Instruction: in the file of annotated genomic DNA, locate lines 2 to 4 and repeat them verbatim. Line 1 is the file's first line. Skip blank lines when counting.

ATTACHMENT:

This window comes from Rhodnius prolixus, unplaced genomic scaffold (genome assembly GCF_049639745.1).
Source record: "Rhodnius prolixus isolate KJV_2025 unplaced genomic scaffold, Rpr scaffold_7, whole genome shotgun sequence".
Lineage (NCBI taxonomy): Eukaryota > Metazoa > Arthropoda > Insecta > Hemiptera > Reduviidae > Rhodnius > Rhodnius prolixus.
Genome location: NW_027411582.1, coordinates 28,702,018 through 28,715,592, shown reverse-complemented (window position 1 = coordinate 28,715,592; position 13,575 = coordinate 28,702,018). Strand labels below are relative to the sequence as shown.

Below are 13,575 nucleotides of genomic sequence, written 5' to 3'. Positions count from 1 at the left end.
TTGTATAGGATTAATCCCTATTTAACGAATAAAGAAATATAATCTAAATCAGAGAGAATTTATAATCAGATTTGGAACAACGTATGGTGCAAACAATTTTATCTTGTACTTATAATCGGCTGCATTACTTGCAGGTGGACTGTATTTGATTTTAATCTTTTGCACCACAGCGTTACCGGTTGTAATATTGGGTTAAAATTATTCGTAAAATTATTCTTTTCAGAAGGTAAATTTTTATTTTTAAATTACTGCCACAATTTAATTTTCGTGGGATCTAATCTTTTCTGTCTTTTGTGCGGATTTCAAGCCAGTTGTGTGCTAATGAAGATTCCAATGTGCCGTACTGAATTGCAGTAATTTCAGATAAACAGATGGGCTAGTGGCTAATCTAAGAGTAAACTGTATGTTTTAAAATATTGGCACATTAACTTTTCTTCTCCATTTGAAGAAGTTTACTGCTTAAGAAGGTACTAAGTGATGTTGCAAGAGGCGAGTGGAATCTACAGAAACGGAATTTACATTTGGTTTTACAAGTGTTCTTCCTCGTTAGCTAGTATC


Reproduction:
Source record: "Rhodnius prolixus isolate KJV_2025 unplaced genomic scaffold, Rpr scaffold_7, whole genome shotgun sequence".
Lineage (NCBI taxonomy): Eukaryota > Metazoa > Arthropoda > Insecta > Hemiptera > Reduviidae > Rhodnius > Rhodnius prolixus.
Genome location: NW_027411582.1, coordinates 28,702,018 through 28,715,592, shown reverse-complemented (window position 1 = coordinate 28,715,592; position 13,575 = coordinate 28,702,018). Strand labels below are relative to the sequence as shown.